Bioethics is a muddy field to trek, embalming the intricate nuances of philosophy into rapid innovation. With recent advances – specifically the launch of genetic modifying molecular machinery known as CRISPR-Cas9 – the argument has officially exploded. Genetic engineering is not an entirely new concept though, genetic engineers have been able to launch novel genes into host cells since the 1970s. However, they are now able to cut and delete specific portions of DNA. Instead of blindly placing new cells into a host, scientists can now replace portions of genes and add entirely new genes in specific places. These techniques, known as ‘gene editing’ are much like our ability to delete, edit, and rearrange phrases in a word processor.
Researchers have already begun to experiment with CRISPR-Cas9 on animals, editing a whole set of pig genes. They successfully produced organs that have fewer viruses, translating into safer organs for human transplantation. Gene drives have not been released into the wild yet, but it is an inevitable question that must be answered before the need arises. Mosquitos carrying malaria and Zika virus may be exterminated just by injecting a few with killer-genes (hostile), but this may cause irreversible and/or unpredictable repercussions that our ecosystem cannot bounce back from.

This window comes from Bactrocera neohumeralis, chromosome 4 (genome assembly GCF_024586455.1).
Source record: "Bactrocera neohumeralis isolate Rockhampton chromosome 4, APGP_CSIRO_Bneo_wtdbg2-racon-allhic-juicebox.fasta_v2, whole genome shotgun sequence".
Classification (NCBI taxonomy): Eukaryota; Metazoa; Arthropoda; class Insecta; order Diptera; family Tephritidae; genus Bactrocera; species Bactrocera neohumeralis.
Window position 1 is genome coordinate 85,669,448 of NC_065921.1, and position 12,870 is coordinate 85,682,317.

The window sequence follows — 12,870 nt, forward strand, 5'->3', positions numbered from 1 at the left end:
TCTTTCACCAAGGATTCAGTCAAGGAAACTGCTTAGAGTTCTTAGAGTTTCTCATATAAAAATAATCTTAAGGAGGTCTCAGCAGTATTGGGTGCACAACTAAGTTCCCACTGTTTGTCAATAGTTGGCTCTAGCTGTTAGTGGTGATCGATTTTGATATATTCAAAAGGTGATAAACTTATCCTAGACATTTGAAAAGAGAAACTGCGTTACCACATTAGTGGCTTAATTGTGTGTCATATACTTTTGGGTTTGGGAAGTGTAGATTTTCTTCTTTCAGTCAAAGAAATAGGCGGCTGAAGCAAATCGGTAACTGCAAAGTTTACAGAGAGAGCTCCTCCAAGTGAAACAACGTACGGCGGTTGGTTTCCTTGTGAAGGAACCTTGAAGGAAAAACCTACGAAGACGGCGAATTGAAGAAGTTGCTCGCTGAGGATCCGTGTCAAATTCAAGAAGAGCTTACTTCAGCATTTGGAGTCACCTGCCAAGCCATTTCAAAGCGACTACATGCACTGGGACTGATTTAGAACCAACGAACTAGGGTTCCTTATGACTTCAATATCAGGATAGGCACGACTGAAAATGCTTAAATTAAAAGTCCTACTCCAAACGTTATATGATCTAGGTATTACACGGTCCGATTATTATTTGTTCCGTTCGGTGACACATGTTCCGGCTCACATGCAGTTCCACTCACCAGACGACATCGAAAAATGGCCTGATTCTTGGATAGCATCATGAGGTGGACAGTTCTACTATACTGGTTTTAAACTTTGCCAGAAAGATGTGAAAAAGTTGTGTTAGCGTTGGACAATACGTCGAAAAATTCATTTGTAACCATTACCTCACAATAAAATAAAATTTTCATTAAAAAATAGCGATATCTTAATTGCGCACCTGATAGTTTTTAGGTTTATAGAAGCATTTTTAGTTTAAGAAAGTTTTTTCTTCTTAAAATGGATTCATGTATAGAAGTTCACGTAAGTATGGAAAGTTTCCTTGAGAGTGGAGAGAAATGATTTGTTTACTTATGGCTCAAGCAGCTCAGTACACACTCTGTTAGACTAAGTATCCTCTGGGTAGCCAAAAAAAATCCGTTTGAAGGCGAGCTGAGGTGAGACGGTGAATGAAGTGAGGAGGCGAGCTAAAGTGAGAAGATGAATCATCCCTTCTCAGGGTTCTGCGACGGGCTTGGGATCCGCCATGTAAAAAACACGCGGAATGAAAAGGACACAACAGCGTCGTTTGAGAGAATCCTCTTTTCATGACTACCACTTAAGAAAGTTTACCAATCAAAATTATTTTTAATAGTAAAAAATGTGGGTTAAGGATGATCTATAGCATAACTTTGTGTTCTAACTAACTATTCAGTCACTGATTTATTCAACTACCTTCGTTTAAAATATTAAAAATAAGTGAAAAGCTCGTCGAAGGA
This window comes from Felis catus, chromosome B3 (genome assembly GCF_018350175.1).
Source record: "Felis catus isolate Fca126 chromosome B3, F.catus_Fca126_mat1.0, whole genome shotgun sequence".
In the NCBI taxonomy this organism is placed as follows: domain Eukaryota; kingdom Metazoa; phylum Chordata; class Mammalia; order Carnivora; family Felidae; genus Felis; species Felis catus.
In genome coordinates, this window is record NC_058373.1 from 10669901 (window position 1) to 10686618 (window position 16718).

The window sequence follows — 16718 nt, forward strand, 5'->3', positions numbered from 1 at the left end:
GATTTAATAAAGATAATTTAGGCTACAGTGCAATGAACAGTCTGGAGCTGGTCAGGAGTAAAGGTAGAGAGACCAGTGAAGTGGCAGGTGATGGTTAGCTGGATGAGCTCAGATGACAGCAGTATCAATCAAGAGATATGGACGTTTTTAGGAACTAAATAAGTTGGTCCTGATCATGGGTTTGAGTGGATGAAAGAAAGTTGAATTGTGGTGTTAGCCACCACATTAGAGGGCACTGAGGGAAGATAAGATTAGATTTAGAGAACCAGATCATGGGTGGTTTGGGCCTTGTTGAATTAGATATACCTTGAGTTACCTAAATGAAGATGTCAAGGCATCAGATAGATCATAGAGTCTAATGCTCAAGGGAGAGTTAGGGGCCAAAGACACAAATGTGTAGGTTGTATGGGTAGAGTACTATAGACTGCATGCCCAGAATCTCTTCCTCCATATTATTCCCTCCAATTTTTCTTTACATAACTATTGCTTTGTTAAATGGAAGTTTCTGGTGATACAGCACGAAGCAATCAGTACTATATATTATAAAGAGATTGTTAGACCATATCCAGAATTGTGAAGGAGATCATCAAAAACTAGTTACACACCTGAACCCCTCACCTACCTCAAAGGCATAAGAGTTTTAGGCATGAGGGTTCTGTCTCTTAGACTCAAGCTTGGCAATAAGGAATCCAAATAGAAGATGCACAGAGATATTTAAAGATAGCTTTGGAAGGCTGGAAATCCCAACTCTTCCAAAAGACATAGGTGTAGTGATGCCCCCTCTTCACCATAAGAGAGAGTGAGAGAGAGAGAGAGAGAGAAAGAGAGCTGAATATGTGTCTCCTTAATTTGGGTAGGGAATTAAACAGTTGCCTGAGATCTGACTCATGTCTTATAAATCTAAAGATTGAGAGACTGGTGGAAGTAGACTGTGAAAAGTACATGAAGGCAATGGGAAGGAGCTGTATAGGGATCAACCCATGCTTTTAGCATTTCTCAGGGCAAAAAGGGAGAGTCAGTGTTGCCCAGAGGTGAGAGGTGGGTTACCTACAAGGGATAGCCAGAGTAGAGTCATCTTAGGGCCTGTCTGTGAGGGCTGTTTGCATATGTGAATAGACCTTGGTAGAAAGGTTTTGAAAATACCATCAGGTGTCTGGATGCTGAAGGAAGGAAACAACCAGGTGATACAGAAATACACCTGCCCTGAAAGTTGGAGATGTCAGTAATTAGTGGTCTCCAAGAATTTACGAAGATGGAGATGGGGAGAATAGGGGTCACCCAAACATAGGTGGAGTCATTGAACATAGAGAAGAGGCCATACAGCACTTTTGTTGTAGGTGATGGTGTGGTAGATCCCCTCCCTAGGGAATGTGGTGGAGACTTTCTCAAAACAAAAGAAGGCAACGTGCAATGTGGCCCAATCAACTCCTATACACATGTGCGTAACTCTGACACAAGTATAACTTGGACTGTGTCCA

The development of genetic modification cannot be stopped, but the way humanity deals with it is critical to the aftermath. Scholars in social sciences have pressed for ‘new governance paradigms’ that adapt instead of contest, include rather than select. Perhaps a societal reform of both mindset and relationship are what is necessary to allow genetic engineering to coexist with life. When we stand at the precipice of gene editing, we must be aware of the immense power we withhold from the rest of Earth.